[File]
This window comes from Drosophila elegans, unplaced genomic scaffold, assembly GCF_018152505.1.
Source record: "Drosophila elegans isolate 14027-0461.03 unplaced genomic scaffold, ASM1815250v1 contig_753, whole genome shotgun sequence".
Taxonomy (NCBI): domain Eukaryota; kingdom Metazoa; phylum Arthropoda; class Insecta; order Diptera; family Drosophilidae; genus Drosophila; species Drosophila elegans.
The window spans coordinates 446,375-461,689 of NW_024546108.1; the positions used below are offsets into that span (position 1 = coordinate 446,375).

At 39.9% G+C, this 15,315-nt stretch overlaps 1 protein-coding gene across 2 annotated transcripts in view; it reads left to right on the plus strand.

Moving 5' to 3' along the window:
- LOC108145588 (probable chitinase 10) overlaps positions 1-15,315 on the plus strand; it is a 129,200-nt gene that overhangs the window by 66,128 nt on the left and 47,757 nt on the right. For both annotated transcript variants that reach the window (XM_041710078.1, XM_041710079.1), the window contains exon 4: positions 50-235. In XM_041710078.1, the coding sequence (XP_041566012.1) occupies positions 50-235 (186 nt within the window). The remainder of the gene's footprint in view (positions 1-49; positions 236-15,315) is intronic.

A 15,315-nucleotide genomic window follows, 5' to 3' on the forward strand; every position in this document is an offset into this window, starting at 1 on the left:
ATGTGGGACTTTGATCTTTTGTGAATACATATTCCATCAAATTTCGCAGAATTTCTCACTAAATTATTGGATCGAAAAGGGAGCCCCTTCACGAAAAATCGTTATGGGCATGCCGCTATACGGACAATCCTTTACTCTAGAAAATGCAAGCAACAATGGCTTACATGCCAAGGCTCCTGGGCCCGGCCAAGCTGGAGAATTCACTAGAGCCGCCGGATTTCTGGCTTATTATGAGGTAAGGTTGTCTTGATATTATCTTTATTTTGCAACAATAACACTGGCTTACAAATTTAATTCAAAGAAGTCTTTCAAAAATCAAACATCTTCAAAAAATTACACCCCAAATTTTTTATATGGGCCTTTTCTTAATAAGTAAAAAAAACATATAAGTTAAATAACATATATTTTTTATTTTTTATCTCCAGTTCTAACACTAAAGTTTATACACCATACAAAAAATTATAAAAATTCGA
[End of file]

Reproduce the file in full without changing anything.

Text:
This window comes from Drosophila elegans, unplaced genomic scaffold, assembly GCF_018152505.1.
Source record: "Drosophila elegans isolate 14027-0461.03 unplaced genomic scaffold, ASM1815250v1 contig_753, whole genome shotgun sequence".
Taxonomy (NCBI): domain Eukaryota; kingdom Metazoa; phylum Arthropoda; class Insecta; order Diptera; family Drosophilidae; genus Drosophila; species Drosophila elegans.
The window spans coordinates 446,375-461,689 of NW_024546108.1; the positions used below are offsets into that span (position 1 = coordinate 446,375).

At 39.9% G+C, this 15,315-nt stretch overlaps 1 protein-coding gene across 2 annotated transcripts in view; it reads left to right on the plus strand.

Moving 5' to 3' along the window:
- LOC108145588 (probable chitinase 10) overlaps positions 1-15,315 on the plus strand; it is a 129,200-nt gene that overhangs the window by 66,128 nt on the left and 47,757 nt on the right. For both annotated transcript variants that reach the window (XM_041710078.1, XM_041710079.1), the window contains exon 4: positions 50-235. In XM_041710078.1, the coding sequence (XP_041566012.1) occupies positions 50-235 (186 nt within the window). The remainder of the gene's footprint in view (positions 1-49; positions 236-15,315) is intronic.

A 15,315-nucleotide genomic window follows, 5' to 3' on the forward strand; every position in this document is an offset into this window, starting at 1 on the left:
ATGTGGGACTTTGATCTTTTGTGAATACATATTCCATCAAATTTCGCAGAATTTCTCACTAAATTATTGGATCGAAAAGGGAGCCCCTTCACGAAAAATCGTTATGGGCATGCCGCTATACGGACAATCCTTTACTCTAGAAAATGCAAGCAACAATGGCTTACATGCCAAGGCTCCTGGGCCCGGCCAAGCTGGAGAATTCACTAGAGCCGCCGGATTTCTGGCTTATTATGAGGTAAGGTTGTCTTGATATTATCTTTATTTTGCAACAATAACACTGGCTTACAAATTTAATTCAAAGAAGTCTTTCAAAAATCAAACATCTTCAAAAAATTACACCCCAAATTTTTTATATGGGCCTTTTCTTAATAAGTAAAAAAAACATATAAGTTAAATAACATATATTTTTTATTTTTTATCTCCAGTTCTAACACTAAAGTTTATACACCATACAAAAAATTATAAAAATTCGA